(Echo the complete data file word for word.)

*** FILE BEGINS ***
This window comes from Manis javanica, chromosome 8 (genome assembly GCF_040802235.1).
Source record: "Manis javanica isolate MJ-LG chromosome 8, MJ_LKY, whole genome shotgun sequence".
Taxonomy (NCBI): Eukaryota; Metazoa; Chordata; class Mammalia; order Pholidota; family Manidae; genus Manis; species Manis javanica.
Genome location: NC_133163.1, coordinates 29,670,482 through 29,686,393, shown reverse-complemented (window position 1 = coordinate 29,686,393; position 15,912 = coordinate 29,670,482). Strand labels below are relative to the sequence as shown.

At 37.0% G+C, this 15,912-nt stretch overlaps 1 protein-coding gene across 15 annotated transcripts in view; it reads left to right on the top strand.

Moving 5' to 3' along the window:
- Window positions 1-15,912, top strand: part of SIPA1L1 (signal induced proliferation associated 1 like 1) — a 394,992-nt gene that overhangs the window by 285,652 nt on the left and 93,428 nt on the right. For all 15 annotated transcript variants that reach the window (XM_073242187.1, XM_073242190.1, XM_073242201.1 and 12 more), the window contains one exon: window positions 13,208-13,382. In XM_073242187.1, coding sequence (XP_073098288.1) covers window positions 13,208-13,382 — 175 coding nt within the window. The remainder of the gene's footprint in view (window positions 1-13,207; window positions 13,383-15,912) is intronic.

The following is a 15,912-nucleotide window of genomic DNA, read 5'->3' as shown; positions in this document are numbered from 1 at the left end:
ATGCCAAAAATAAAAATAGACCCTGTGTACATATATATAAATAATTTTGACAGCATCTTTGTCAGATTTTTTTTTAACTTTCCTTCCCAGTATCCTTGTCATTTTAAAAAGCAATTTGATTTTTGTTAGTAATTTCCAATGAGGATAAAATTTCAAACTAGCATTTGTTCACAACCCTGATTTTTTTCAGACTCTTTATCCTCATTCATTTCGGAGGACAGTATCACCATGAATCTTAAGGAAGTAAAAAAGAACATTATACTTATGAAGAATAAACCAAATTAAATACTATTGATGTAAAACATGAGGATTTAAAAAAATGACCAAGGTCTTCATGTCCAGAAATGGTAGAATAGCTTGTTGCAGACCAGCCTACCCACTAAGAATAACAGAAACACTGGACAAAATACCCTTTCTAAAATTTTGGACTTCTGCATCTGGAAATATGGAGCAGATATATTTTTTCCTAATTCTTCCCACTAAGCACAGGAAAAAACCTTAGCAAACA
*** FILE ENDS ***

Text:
This window comes from Manis javanica, chromosome 8 (genome assembly GCF_040802235.1).
Source record: "Manis javanica isolate MJ-LG chromosome 8, MJ_LKY, whole genome shotgun sequence".
Taxonomy (NCBI): Eukaryota; Metazoa; Chordata; class Mammalia; order Pholidota; family Manidae; genus Manis; species Manis javanica.
Genome location: NC_133163.1, coordinates 29,670,482 through 29,686,393, shown reverse-complemented (window position 1 = coordinate 29,686,393; position 15,912 = coordinate 29,670,482). Strand labels below are relative to the sequence as shown.

At 37.0% G+C, this 15,912-nt stretch overlaps 1 protein-coding gene across 15 annotated transcripts in view; it reads left to right on the top strand.

Moving 5' to 3' along the window:
- Window positions 1-15,912, top strand: part of SIPA1L1 (signal induced proliferation associated 1 like 1) — a 394,992-nt gene that overhangs the window by 285,652 nt on the left and 93,428 nt on the right. For all 15 annotated transcript variants that reach the window (XM_073242187.1, XM_073242190.1, XM_073242201.1 and 12 more), the window contains one exon: window positions 13,208-13,382. In XM_073242187.1, coding sequence (XP_073098288.1) covers window positions 13,208-13,382 — 175 coding nt within the window. The remainder of the gene's footprint in view (window positions 1-13,207; window positions 13,383-15,912) is intronic.

The following is a 15,912-nucleotide window of genomic DNA, read 5'->3' as shown; positions in this document are numbered from 1 at the left end:
ATGCCAAAAATAAAAATAGACCCTGTGTACATATATATAAATAATTTTGACAGCATCTTTGTCAGATTTTTTTTTAACTTTCCTTCCCAGTATCCTTGTCATTTTAAAAAGCAATTTGATTTTTGTTAGTAATTTCCAATGAGGATAAAATTTCAAACTAGCATTTGTTCACAACCCTGATTTTTTTCAGACTCTTTATCCTCATTCATTTCGGAGGACAGTATCACCATGAATCTTAAGGAAGTAAAAAAGAACATTATACTTATGAAGAATAAACCAAATTAAATACTATTGATGTAAAACATGAGGATTTAAAAAAATGACCAAGGTCTTCATGTCCAGAAATGGTAGAATAGCTTGTTGCAGACCAGCCTACCCACTAAGAATAACAGAAACACTGGACAAAATACCCTTTCTAAAATTTTGGACTTCTGCATCTGGAAATATGGAGCAGATATATTTTTTCCTAATTCTTCCCACTAAGCACAGGAAAAAACCTTAGCAAACA